Saturday, October 17, 2009

The Whole Truth

Upon further investigation, I don’t think I gave you the whole story. You see, a few months ago, everything changed and all the sudden all of my theories and all of my rationalizing couldn’t explain it away. A few months ago my Aunt & Uncle, who have courageously tried to get pregnant for sometime now miscarried their twins, Billie & Miles, at almost 6 months into her pregnancy. And just a few weeks later I watched dear friends of mine say goodbye to their little boy, Tyler James Rumley.

What was remarkable to see in Jerrod & Jen Rumley was their response. Faith and honesty in the midst of what can only be inadequately described as an utter tragedy. I tried for a few months to write something about it, something about them, but I couldn’t. I just felt like there was nothing significant to say after that. Words didn’t express enough. They couldn’t express the ache in my heart for all of them. They couldn’t express how completely pissed I was that this was happening. And they couldn’t express how helpless it is to sit by and watch such an injustice occur. And I watched them get up and give glory to God and I realized; I had no idea what faith really was.

So I got pissed. And more pissed. And months went by and I was still really pissed. Why would this happen? What possible benefit could there be to this? How would a good God ever allow this to happen? So pretty much for months, this has been internally circling around. And even a month on another continent couldn’t change it.

This week I had a tiny breakthrough. In reading a, let’s be honest, sorta boring passage in Deuteronomy, about the law, I discovered something. God is a God who loves justice. He has blessings and curses laid out for the Israelites that are so clear and quite frankly fair. That’s when I realized, God loves justice, and we’re the ones who don’t. And we can’t. Follow me here for a sec. As soon as we sinned, so long ago, we forfeited our right for justice, for a fair world. It’s the same injustice that has caused me to question the character of God by which I am saved. If not for the injustice of God these tragedies would not be allowed, but if it were not for His injustice, none of us would be saved. So we’re forced to live by faith. Trusting what we do not see played out in reality and what we aren’t able to rationalize into something positive, productive, better, or fair. We are forced to trust Him.

Honestly, I’m still pissed for them. I still don’t get it. It will still never be ok or make sense, but it isn’t ok to Him either. If I wish to remain upset I can only be upset with the sinful nature I was born into and the unfair, cruel world I must exist in, for what I’m sure I will learn someday, isn’t that long at all.

That’s the Truth. The Whole Truth. For now.


  1. "Blessed be the God and Father of our Lord Jesus Christ, the Father of mercies and God of all comfort, who comforts us in all our affliction so that we will be able to comfort those who are in any affliction with the comfort with whcih we ourselves are comforted by God. For just as the sufferings of Christ are ours in abandunce, so also our comfort is abaundant through Christ..." 2 Corinthians 1:3-5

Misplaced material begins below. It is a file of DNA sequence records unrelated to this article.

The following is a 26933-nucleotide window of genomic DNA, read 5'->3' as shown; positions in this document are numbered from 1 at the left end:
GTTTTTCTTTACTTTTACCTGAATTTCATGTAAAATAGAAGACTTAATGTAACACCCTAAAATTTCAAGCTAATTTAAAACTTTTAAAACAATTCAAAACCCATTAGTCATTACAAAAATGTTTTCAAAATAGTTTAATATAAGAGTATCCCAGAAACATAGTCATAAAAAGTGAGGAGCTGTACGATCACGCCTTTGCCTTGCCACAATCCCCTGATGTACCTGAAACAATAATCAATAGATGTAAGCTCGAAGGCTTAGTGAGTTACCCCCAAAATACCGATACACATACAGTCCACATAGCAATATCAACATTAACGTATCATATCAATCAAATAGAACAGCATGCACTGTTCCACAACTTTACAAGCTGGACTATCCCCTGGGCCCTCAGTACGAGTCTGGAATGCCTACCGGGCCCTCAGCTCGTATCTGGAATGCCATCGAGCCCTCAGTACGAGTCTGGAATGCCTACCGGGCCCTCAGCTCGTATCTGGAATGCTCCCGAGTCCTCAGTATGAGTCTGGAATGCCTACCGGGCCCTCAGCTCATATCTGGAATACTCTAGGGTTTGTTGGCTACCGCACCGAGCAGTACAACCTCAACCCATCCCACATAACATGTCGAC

In my 53 years, I've experienced great pain, disappointment, including the death of friends & family. I have experienced a variety of emotions, and have questioned God's purpose. I don't ever seem to get the answer immediately, but I have found God's comfort in the midst of the pain, as the scripture says. Later, I've found myself equipped through my experience of pain to comfort others in a more empathetic way, than had I not experienced the pain. I'm still not volunteering for painful experiences (no need - they will come!), but I recall words from folks who mentored me in earlier times that hurting makes you grow, opens up experience with God, and prepares me for service & ministry with & to others...

    I agree with you: "We are forced to trust Him."

  2. I concur. I've often wondered why God does allow such tragedies to exist. We know He's all-knowing, all-loving, etc. but what's His purpose? I've come to the conclusion I may never know. His purpose in the tragedy may not be directly for me. But...

    Something I thought about around the time of Tyler's death:

    I think God's "30,000-foot" purpose in all things is to bring all of us closer to Him. If that's His purpose, He doesn't lose anything by taking Tyler home with Him. All He has to gain is for us, even only one of us, to take one step closer to Him. I've seen what I believe to be His hand in the life of my boss, Ruth. She knows the Rumleys from her first exposure to The Well, but was distant for quite a while. She came to the memorial service with Mary and I and has since felt a tugging on her heart to know God's people. In her words, she hasn't "hit rock bottom" or anything like that, but is opening her heart to what God might do in her. She talks to him on a daily basis. She's been coming back to The Well and has even begun singing along! It's been truly amazing seeing her develop the way she has. I am certain God will continue to work in her.

    Tyler's gone, but he's not lost. We know right where he is. We know he's in better hands than our own. My greatest mourning comes from losing on opportunities to watch him grow up and be used by God to touch many, many lives. Perhaps, though, he's already touched those lives...

    God bless you, Cam. Keep writing!

  3. cam, thanks so much for this. as i struggle in dealing with the grief of losing my mom (still, 3 years later), this brings me comfort and closer to my god. that's all i can really share for now.